As the pandemic continues to take its financial toll on businesses across the country, courts continue to consider the impact of the pandemic on parties’ contractual obligations under doctrines like force majeure, impossibility of performance and frustration of purpose. For example, one federal bankruptcy court held in June that a commercial tenant was entitled to a rent reduction under its force majeure clause due to a local “stay at home” order that impacted the operation of the tenant’s business. (Read our client alert here.) More recently, in Belk v. Le Chaperon Rouge Co., the U.S. District Court for the Northern District of Ohio held that the pandemic did not excuse a party to a settlement agreement that was reached in March 2020 from its payment obligation under the doctrine of impossibility.
- Parties may have difficulty avoiding performance under agreements that were reached in mid-March 2020 (and later) on the basis that COVID-19 renders performance impossible, because the financial impact of the pandemic may have been reasonably foreseeable as of that time. It remains to be seen whether courts will regard the financial impact of COVID-19 as being reasonably foreseeable before the World Health Organization declared a global pandemic and U.S. states commenced measures to curb the virus’ spread.
- Parties seeking to avoid a contractual payment obligation on the basis of impossibility may be held to a strict standard in demonstrating that the pandemic rendered them financially unable to perform.
Belk v. Le Chaperon Rouge Co., 2020 U.S. Dist. LEXIS 117985 (N.D. Ohio July 6, 2020)
The plaintiffs in Belk filed a putative class action against the owner and operator of child care facilities in Northern Ohio alleging violations of the overtime provisions of the Fair Labor Standards Act. The parties reached a settlement in principle at a court-administered mediation on March 12, 2020, involving, among other things, a $200,000 payment to plaintiffs within 40 days of court approval.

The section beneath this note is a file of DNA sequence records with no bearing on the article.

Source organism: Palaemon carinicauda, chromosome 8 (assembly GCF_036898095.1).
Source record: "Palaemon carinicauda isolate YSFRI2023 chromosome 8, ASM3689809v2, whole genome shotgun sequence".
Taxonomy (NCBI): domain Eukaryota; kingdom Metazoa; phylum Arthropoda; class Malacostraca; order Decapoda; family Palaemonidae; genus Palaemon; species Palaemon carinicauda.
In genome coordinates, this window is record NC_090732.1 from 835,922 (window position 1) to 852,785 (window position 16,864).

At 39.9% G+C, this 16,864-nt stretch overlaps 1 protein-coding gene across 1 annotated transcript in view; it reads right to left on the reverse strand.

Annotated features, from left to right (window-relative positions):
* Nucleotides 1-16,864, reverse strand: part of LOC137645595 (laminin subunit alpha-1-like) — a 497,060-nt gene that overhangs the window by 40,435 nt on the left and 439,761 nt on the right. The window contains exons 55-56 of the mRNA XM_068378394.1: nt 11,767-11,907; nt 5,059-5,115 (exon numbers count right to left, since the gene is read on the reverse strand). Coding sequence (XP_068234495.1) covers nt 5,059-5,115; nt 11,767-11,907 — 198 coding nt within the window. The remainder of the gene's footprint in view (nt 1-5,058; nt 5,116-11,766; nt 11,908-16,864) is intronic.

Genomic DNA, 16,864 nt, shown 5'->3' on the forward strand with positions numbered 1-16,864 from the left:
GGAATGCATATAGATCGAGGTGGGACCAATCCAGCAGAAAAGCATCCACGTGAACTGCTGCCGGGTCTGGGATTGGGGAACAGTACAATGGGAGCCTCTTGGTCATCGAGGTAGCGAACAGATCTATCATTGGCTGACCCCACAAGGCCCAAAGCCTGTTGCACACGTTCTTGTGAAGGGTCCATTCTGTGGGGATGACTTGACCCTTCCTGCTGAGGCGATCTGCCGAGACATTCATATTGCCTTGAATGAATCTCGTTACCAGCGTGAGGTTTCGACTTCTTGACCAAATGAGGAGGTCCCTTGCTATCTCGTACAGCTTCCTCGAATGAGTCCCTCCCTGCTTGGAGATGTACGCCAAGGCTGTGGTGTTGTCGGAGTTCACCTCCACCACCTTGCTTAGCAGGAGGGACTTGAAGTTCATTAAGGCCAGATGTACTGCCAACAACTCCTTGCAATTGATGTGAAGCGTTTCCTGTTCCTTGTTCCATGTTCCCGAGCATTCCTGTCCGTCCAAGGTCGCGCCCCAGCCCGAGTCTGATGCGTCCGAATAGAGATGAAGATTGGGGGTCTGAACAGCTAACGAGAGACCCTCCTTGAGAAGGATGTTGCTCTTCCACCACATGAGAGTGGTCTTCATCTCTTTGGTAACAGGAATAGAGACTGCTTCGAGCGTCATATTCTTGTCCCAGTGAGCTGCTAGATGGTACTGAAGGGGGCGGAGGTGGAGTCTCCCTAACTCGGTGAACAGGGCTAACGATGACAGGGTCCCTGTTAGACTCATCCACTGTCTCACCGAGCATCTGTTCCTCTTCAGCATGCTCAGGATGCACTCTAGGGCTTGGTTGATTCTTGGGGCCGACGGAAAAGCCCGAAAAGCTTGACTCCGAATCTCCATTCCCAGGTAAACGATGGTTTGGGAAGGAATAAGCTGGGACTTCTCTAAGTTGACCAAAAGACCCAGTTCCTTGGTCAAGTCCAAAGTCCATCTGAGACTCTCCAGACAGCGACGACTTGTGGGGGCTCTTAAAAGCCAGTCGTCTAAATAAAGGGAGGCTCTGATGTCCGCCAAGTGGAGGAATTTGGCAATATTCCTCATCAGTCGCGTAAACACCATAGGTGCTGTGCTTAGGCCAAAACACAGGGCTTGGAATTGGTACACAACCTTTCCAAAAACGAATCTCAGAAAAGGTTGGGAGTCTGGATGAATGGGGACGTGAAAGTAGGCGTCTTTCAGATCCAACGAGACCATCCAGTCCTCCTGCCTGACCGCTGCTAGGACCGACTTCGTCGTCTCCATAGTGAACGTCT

Just one day prior to the mediation, on March 11, the World Health Organization had declared a worldwide pandemic. On March 12, the same day as the mediation, Ohio Gov. Mike DeWine took a variety of steps to curb the spread of COVID-19 within the state, including ordering kindergarten through 12th-grade schools in Ohio to close for several weeks and authorizing emergency changes in child day care rules.
Following these events, the defendants refused to execute the settlement agreement, “citing financial constraints imposed by the pandemic and Executive Orders issued by the State of Ohio.” On April 11, the plaintiffs moved to enforce the agreement. In response, the defendants argued that the agreement, which lacked a force majeure clause, was unenforceable due to the doctrine of impossibility of performance.
The court rejected defendants’ argument and granted plaintiffs’ motion. As the court noted, the doctrine of impossibility under Ohio law requires an unforeseen event arising after the contract is entered into which renders a party’s performance “impossible” and not merely “difficult, dangerous, or burdensome.” Here, the court was “not convinced that the financial difficulties posed by COVID-19 ‘could not have been reasonably foreseen’ when the parties reached a settlement on March 12, 2020.” It added: “[E]ven assuming the financial impact of COVID-19 was not reasonably foreseeable on March 12, 2020, . . . Defendants have failed to carry their burden of demonstrating that it is impossible for [the individual defendant] to fund the settlement payment.” As to this point, the court found it noteworthy that the individual defendant indicated in a sworn declaration that she possessed substantial assets, including several homes that generated rental income, and that other tenants in one of the child care center buildings paid rent to her personally or to a third-party entity that she solely owned.